This strategy utilizes the stock's past performance to gauge investors' likelihood of trading. So if the performance of Adani Green has been positive for the past 1 Year, you are likely to stay invested in the stock, thus bringing more investors to this company.

The performance can be analyzed by using the moving average as one of the indicators to compare the current price with the stock's historical prices.

  • Dual Momentum

Dual momentum is a combination of relative and absolute momentum. A dual momentum approach seeks out stocks that exhibit both positive absolute and relative momentum while avoiding those that exhibit negative momentum in both respects.

A well-referenced research paper by Gary Antonacci, titled “ Risk Premia Harvesting Through Dual Momentum,” compares all of them and explains them in an easy-to-understand manner.

The paper shows that Dual Momentum can significantly improve performance in asset classes, including equities. This approach helps reduce the downside risk and enhances expected returns while providing diversification and flexibility.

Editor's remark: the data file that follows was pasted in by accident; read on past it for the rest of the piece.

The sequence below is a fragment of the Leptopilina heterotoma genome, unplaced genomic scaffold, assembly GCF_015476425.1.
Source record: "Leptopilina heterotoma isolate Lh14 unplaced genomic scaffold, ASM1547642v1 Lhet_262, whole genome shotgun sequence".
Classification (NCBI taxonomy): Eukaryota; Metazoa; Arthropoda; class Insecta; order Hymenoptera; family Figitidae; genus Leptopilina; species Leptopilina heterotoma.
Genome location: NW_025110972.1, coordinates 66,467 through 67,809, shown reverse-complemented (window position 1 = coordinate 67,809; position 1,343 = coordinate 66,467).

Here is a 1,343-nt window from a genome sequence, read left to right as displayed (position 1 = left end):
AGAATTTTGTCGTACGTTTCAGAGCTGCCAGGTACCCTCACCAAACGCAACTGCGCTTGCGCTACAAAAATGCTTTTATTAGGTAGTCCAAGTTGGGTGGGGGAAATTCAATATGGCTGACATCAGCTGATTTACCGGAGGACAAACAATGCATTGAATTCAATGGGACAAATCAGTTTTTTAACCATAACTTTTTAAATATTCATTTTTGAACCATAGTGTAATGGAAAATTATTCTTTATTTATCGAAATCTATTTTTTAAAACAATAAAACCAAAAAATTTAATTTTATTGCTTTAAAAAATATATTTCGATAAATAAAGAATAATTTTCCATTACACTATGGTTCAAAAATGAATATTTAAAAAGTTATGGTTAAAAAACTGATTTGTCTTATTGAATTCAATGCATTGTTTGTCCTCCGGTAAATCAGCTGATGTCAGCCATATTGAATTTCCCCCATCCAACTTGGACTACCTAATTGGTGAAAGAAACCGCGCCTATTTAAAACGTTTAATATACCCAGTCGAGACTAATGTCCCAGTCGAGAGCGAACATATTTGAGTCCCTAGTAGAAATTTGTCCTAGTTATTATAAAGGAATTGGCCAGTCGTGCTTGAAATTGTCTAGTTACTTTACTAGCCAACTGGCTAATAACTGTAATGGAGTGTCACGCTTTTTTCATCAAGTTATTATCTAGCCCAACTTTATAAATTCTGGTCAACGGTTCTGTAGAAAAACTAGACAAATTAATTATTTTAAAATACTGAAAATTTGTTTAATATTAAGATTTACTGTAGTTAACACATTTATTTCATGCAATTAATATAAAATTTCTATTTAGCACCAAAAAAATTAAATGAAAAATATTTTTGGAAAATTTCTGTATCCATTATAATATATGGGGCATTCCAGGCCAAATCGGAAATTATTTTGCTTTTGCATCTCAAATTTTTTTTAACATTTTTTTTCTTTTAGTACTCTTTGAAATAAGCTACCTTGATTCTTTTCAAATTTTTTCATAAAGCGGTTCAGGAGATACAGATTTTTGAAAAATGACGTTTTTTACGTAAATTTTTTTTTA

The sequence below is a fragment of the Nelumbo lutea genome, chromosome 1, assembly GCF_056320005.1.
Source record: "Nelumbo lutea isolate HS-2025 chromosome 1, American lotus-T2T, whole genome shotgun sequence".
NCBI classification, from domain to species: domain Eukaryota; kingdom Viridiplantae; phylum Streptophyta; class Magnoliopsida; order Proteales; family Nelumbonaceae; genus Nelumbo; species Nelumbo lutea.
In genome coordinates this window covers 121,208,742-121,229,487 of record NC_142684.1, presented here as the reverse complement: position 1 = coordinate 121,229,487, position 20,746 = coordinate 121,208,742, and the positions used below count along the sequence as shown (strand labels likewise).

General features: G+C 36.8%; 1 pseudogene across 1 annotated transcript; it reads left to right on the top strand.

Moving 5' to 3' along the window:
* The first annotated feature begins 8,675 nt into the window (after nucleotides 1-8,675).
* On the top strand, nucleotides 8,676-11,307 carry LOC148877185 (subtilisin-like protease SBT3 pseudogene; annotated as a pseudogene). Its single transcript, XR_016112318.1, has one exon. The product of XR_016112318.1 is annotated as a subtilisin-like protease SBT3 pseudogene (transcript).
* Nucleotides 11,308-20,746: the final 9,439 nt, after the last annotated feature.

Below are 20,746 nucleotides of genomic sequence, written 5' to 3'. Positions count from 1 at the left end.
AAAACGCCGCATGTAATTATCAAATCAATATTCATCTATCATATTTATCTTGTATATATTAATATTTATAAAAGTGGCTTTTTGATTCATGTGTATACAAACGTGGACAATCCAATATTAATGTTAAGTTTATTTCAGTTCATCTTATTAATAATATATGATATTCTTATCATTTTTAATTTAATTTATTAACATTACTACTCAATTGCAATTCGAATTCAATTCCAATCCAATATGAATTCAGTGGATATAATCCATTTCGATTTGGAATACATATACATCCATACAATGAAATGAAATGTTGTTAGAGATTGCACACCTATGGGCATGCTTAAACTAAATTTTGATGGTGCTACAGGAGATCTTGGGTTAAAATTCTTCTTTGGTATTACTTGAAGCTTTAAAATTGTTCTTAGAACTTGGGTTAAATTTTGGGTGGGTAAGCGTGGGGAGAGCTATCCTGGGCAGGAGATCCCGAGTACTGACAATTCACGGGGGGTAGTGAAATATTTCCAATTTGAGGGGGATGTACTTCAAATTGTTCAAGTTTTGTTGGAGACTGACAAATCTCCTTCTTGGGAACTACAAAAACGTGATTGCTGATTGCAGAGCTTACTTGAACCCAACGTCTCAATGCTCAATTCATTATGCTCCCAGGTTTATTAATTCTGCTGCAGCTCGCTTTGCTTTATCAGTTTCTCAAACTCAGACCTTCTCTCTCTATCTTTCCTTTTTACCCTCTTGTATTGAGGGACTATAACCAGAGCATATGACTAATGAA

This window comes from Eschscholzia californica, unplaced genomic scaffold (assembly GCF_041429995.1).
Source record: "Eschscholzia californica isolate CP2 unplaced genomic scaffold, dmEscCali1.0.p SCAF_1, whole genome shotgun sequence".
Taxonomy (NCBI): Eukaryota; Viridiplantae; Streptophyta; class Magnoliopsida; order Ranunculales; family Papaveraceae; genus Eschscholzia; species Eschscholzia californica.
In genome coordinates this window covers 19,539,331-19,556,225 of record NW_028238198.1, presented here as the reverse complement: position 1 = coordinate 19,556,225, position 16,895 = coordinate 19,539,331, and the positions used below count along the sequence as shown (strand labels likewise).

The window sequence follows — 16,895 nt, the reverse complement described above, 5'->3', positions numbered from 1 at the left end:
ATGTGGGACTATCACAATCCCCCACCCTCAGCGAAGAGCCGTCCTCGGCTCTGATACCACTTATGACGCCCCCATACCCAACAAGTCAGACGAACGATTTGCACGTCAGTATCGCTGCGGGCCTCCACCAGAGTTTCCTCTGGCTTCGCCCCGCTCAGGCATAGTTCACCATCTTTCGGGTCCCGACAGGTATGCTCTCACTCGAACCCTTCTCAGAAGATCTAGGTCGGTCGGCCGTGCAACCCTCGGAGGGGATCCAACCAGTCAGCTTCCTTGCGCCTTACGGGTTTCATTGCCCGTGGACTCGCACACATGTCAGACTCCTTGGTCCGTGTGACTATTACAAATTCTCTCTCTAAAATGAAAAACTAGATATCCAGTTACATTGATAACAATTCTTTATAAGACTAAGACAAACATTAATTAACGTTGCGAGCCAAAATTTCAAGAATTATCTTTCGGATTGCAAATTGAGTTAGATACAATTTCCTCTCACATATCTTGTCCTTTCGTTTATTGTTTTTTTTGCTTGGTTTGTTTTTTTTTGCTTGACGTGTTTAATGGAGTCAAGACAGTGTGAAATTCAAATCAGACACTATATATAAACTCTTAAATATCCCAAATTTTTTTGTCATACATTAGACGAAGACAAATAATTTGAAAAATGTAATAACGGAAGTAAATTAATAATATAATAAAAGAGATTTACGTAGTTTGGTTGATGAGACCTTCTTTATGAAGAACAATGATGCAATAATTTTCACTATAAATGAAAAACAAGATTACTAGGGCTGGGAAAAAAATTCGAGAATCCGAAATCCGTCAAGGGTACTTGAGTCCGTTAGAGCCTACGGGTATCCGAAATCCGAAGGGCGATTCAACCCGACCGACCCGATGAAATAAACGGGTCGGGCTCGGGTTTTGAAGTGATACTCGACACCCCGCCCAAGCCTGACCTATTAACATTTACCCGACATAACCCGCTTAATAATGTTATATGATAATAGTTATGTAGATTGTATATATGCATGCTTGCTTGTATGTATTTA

How Has Momentum Performed Across The Years?

As mentioned above, In India, multiple SEBI-Research analyst-managed PMSes and Mutual funds incorporate Momentum Strategy.

Let us consider the performance of UTI’s NIFTY 200 Momentum 30 Index, which invests in the top 30 companies within the NIFTY 200 index. This portfolio uses the concept of relative momentum, where it invests in the top 30 companies based on the” Normalized Momentum Score.”

According to a Nifty200 Momentum 30 white paper, the historical performance of this momentum index has always outperformed the NIfty 200 Index.

Source: NSE Indices. Data as of August 31, 2020

Since its inception, the momentum index has given a CAGR of 18.6%, while the NIFTY 200 index itself gave a return of 12.7%.

However, the momentum index also brings in some natural volatility and is hence often considered to be a riskier asset.

The Nifty200 Momentum 30 Index has been slightly less volatile than the Nifty 200 Index over recent short-term horizons but somewhat more volatile over long-term horizons.